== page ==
Aleteia logoAleteia logoAleteia
Tuesday 21 May |
Aleteia logo
separateurCreated with Sketch.

Rome & the World: Vatican talks olive oil • a Mother Teresa dark side? • & more …

This article is reserved for Aleteia Premium members

I.Media - published on 05/09/22

Every day, Aleteia offers a selection of articles written by the international press about the Church and the major issues that concern Catholics around the world. The opinions and views expressed in these articles are not those of the editors.

Monday 9 May 2022
1. Pope Francis blames the victim in Russia-Ukraine war 
2. A new documentary throws light on the ‘dark side’ of Mother Teresa
3. The Synod of Bishops’ letter to LGBTQ people
4. The 5 potential names for the future president of the Italian bishops
5. A congress in the Vatican on the virtues of olive oil

1Pope Francis blames the victim in Russia-Ukraine war

In an opinion article published on Fox News, Professor of History at The Institute of World Politics (Washington DC), Marek Jan Chodakiewicz, strongly disagrees with Pope Francis words that “NATO [was] barking at Russia’s gate,” which, in his view, “posit parity” between the two sides, Russia on one hand and Ukraine and NATO on the other. He called the use of the word ‘barking,’ “an unfortunate choice of words by Pope Francis” and wondered whether the pontiff understood “their implication” or if it was “another Bergoglio foot-in-the-mouth moment.” The American scholar said that if anything it was the “Ukrainian dog,” and not NATO, “barking at the intruder by its own fence and inside the property as the mighty eastern neighbor continued trespassing on Ukrainian territory.” Professor Chodakiewicz concludes the heated article by saying that “instead of positing false parity between freedom and unfreedom, let Pope Francis embrace silence which is golden sometimes.”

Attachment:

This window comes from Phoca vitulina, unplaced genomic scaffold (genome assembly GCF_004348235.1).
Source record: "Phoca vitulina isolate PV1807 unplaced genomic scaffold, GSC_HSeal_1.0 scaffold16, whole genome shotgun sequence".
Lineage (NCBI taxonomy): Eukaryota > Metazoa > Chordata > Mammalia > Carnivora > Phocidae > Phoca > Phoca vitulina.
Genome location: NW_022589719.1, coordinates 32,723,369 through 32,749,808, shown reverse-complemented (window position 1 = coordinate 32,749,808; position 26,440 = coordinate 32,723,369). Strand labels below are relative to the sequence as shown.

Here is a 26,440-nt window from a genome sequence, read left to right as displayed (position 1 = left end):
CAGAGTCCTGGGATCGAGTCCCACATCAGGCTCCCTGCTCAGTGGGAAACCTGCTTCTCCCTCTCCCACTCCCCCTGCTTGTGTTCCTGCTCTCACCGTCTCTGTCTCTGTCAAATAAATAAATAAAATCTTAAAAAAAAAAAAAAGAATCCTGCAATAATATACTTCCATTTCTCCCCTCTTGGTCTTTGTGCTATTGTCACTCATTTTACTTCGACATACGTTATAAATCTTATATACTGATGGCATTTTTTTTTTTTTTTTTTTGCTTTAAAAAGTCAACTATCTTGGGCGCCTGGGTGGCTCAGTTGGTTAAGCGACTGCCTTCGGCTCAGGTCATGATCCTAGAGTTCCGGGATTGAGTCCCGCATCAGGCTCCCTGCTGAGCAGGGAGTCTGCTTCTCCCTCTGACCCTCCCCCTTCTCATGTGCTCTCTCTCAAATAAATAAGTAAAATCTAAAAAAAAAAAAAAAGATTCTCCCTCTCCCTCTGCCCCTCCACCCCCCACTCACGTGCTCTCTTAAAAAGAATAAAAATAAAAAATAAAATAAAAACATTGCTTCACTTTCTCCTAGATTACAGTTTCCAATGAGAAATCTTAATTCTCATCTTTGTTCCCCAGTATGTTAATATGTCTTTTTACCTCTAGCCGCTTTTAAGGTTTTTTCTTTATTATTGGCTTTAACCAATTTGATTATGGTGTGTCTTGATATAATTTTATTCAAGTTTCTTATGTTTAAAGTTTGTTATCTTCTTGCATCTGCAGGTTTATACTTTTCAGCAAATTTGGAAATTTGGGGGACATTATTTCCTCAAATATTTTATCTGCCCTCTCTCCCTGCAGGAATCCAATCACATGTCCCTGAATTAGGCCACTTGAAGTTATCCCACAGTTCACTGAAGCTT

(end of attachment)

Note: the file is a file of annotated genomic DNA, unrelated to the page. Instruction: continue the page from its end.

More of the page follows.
Fox News, English

2A new documentary throws light on the ‘dark side’ of Mother Teresa

A three-part documentary series from the Sky Group, titled “For the Love of God,” intends to shed light on the ‘dark side’ of the nun canonized in 2016 by Pope Francis, reigniting the controversy over her approach to poverty. This survey of her friends and critics brings to light her spirituality linked to “Jesus on the cross.” “She thought being poor was good because Jesus was poor. It’s schizophrenic,” Mary Johnson, a former collaborator of Mother Teresa, says in the report. The documentary also discusses the alleged protection she gave to priests accused of abuse, including the American Jesuit Donald McGuire (1930-2017), who was her confessor. By writing a letter in 1994 in support of him, Mother Teresa apparently slowed down the proceedings against this priest, who was eventually returned to the lay state and died in prison.

New Indian Express, English

3The Synod of Bishops’ letter to LGBTQ people

“Our attitude towards [LGBTQ] ecclesial communities – as well as towards those of the many who are different – has too often been marked by emphasizing difference and erecting barriers, rather than bearing witness to the merciful love,” laments Thierry Bonaventura, head of communications for the Secretariat of the Synod of Bishops. He dedicates a Synod newsletter to the theme of welcoming LGBTQ communities on their own synodal journey. “No one can be considered an ‘other’ in the Church, no matter who they are,” he asserts. The logic of the Church, Father Bonaventura explains, is neither that of politics, which erects walls “to highlight the differences,” nor that of economic-commercial logic, where “the other is useful to me only insofar as that person can benefit my personal well-being.” The logic of the Church is hospitality: “grace-filled freedom that is not afraid of diversity and knows how to make room for the other.” In conclusion, he hopes “that all people, including our LGBTQ friends, are able to feel that their voices are being heard during this Synod.”